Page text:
Lughnasadh is here… Happy Litha!

Confused yet? I am… but I’m happy to say that we’ve finished tweaking and testing and fiddling with Lughnasadh, and it’s now available on Smashwords, Etsy and soon it’ll be up on Amazon for the Kindle. Probably within another week or so, it’ll start popping up through other retailers as well.

Lughnasadh, also known as Hlaf-mass (Loaf-mass), August Eve, Tailltean Games, Lammas, and Harvest Home, is named for the Celtic God of fire and sun, Lugh.

It is the beginning of the end of summer, of the growing season, and marks the first harvest of grain, garden and orchard. It is one of the cross-quarter festivals, a Great Fire festival, where bonfires are lit to give strength to the aging sun.

Would you like a little taste? If you’re lucky enough to live somewhere where the garden produce is starting to become available, this recipe works well for Litha, too.

Depression Stew – aka Creamed Vegetables

This recipe is enough to feed a family of four. It doubles and trebles easily; leftovers are always welcome in our home, served cold or heated through.


2 lbs fresh, baby potatoes (reds or mixed)
1 lb fresh, baby carrots
3 c fresh shelled peas
3 c snapped green beans
3 c snapped yellow beans
1 c pearl onions (optional, we rarely use onions)
4 c 2% or whole milk
2 tbsp butter
Salt & pepper to taste
1/2 c milk
2 tbsp flour


Scrub the baby potatoes until very clean, and the rough part of the skin has been washed away. The remaining skin can be left on, and the potatoes cooked whole. Carrots should be scrubbed, topped and tailed (top and bottom bits snipped off) and cooked whole as well. Peas should be shelled*, and beans topped, tailed and snapped.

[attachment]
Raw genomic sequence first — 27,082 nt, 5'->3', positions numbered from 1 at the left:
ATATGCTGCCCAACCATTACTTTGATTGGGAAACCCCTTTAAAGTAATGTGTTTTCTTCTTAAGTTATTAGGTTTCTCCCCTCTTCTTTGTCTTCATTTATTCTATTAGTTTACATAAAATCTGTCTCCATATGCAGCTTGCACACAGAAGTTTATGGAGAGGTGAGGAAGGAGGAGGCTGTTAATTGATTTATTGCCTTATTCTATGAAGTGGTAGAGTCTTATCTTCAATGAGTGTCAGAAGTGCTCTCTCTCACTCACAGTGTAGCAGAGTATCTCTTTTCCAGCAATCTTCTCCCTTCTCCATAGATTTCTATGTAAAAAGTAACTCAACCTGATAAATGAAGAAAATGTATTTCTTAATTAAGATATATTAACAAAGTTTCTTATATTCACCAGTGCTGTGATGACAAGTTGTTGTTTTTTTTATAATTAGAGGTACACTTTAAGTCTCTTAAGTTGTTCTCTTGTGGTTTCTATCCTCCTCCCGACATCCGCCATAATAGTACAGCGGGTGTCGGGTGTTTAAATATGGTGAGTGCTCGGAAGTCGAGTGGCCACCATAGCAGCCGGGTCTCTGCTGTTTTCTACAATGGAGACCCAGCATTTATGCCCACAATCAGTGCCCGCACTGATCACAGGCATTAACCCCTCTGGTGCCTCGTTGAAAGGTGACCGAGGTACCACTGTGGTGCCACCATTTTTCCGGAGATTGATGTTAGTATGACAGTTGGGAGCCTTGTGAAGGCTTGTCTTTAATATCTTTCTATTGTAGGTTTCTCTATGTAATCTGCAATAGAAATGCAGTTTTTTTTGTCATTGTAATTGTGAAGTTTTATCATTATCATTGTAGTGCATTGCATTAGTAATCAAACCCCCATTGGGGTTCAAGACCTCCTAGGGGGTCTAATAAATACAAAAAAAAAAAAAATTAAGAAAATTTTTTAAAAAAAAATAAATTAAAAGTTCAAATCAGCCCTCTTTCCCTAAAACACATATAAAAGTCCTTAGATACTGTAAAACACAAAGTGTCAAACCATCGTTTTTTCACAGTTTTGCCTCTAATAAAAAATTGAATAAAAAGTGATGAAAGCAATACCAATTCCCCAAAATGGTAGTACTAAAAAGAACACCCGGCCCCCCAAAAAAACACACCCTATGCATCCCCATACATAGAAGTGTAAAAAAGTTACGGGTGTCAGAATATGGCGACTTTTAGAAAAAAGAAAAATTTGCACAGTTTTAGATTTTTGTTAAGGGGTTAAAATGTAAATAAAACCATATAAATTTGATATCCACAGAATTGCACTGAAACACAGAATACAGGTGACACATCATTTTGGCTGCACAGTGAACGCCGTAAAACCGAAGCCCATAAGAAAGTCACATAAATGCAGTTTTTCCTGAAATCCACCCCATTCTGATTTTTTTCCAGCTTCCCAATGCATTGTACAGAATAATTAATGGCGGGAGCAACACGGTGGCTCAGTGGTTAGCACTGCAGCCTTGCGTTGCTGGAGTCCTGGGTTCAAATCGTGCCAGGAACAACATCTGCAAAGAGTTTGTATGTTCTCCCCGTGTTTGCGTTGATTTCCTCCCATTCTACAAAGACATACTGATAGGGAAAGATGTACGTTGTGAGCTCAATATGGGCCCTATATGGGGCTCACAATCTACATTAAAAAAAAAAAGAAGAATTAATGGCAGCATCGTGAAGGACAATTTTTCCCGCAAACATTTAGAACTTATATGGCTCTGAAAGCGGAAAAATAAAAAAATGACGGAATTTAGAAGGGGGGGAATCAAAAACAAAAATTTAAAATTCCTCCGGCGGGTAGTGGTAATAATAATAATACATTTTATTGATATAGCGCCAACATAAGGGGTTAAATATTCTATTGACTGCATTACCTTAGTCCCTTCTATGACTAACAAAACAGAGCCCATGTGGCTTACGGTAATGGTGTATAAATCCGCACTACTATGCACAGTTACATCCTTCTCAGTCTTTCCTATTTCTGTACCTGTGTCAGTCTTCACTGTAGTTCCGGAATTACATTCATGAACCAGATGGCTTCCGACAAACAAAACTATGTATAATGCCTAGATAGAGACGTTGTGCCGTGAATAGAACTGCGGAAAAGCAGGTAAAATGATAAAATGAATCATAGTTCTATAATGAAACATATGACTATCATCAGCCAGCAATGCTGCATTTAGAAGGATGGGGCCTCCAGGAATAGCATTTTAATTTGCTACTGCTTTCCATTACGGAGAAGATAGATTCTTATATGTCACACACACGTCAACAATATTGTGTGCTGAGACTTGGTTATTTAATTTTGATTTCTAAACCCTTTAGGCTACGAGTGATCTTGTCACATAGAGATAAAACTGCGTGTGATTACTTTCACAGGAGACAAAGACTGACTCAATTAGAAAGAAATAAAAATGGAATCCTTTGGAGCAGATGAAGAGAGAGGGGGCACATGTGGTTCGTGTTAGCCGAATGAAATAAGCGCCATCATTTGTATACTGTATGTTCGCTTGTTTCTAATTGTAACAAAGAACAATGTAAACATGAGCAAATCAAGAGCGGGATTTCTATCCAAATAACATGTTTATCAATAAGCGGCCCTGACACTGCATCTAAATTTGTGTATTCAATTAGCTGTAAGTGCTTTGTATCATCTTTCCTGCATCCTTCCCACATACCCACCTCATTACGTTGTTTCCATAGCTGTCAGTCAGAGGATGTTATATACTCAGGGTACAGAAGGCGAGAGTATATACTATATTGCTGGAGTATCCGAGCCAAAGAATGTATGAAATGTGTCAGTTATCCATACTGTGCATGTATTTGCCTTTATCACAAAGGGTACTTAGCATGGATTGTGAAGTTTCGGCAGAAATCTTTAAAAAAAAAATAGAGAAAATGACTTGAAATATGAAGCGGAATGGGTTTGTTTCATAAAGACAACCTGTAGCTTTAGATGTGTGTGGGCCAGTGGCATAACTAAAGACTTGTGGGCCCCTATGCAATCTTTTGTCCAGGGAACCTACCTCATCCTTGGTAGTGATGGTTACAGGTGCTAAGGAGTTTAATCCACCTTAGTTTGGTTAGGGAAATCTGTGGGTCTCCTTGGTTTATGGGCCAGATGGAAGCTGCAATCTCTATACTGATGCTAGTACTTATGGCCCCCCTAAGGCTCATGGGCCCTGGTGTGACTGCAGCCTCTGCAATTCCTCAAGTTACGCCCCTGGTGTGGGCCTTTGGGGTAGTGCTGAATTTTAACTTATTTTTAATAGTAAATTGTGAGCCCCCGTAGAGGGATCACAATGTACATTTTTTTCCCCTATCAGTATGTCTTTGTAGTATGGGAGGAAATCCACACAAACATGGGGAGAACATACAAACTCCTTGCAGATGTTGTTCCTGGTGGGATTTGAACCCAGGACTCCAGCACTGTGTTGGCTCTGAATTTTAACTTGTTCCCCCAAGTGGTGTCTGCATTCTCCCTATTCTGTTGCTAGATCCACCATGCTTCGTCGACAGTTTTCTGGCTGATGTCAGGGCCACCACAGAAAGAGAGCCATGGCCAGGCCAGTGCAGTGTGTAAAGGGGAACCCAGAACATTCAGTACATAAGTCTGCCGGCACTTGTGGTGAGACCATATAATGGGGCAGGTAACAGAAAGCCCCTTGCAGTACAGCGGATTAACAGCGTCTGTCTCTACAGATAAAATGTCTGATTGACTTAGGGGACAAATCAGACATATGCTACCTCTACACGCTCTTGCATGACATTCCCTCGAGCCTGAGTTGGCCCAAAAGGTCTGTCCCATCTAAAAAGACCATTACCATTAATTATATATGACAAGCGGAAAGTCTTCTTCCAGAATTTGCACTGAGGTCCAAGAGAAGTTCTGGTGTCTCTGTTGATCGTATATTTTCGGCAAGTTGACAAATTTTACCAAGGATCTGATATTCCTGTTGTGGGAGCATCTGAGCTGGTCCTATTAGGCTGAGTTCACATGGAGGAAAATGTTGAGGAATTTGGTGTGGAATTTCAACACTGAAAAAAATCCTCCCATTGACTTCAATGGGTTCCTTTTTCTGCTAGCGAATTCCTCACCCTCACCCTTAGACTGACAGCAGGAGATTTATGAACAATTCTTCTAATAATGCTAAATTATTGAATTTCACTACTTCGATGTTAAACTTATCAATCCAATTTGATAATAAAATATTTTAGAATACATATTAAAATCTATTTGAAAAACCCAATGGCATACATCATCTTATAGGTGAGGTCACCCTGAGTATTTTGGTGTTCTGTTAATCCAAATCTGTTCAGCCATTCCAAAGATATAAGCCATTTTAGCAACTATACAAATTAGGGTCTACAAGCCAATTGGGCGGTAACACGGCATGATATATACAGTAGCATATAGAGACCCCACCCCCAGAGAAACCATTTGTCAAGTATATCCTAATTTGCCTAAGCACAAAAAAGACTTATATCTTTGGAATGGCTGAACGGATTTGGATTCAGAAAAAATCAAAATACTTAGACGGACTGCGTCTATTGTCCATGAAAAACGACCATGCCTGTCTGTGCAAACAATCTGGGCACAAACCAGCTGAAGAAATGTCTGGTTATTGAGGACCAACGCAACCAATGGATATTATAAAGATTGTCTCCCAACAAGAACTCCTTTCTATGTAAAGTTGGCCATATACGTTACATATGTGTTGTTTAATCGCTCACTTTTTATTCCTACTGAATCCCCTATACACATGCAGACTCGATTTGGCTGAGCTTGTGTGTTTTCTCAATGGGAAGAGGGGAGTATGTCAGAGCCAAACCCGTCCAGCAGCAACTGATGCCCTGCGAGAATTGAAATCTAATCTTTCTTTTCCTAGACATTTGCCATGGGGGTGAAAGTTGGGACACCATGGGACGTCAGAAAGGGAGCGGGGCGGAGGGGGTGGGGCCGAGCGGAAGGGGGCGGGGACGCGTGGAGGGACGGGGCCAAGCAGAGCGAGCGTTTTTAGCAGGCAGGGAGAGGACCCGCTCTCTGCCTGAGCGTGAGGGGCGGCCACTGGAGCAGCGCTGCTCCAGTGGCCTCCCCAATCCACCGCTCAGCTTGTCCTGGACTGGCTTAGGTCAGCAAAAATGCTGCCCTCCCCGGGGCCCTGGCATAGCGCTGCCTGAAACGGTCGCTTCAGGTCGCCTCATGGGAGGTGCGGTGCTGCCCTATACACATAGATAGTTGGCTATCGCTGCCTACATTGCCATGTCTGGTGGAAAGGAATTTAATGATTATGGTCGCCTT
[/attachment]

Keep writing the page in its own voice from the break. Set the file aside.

Start potatoes to boil in a large pot of lightly salted water. After they have boiled for several minutes (a fork should go in part way fairly easily), add the carrots and beans, and then about ten minutes later, add the peas and pearl onions. When the potatoes, carrots and beans are tender, and the peas wrinkle when pulled from the water, it’s time to drain them using a colander (you’ll need the pot free).

Pour the milk into the pot and bring to a rolling, gentle boil. Add the butter, and stir as it melts. Mix the thickening using the half-cup of milk and two tablespoons of flour. Slowly stir it in, and watch to see how thick it gets. It should be a medium-gravy thickness; not custard-thick, but not runny, either.

Fold the vegetables into the sauce, and let them rest for a few minutes. Sprinkle with salt and pepper if desired.

* Save the pea shells to use later during the bonfire (if you have one). Have everyone write a wish on a piece of paper, fold it tight and place it inside one of the shells. Tie it tight with white ribbon or cotton thread, and toss into the fire. As it burns, the wish is released into the universe.

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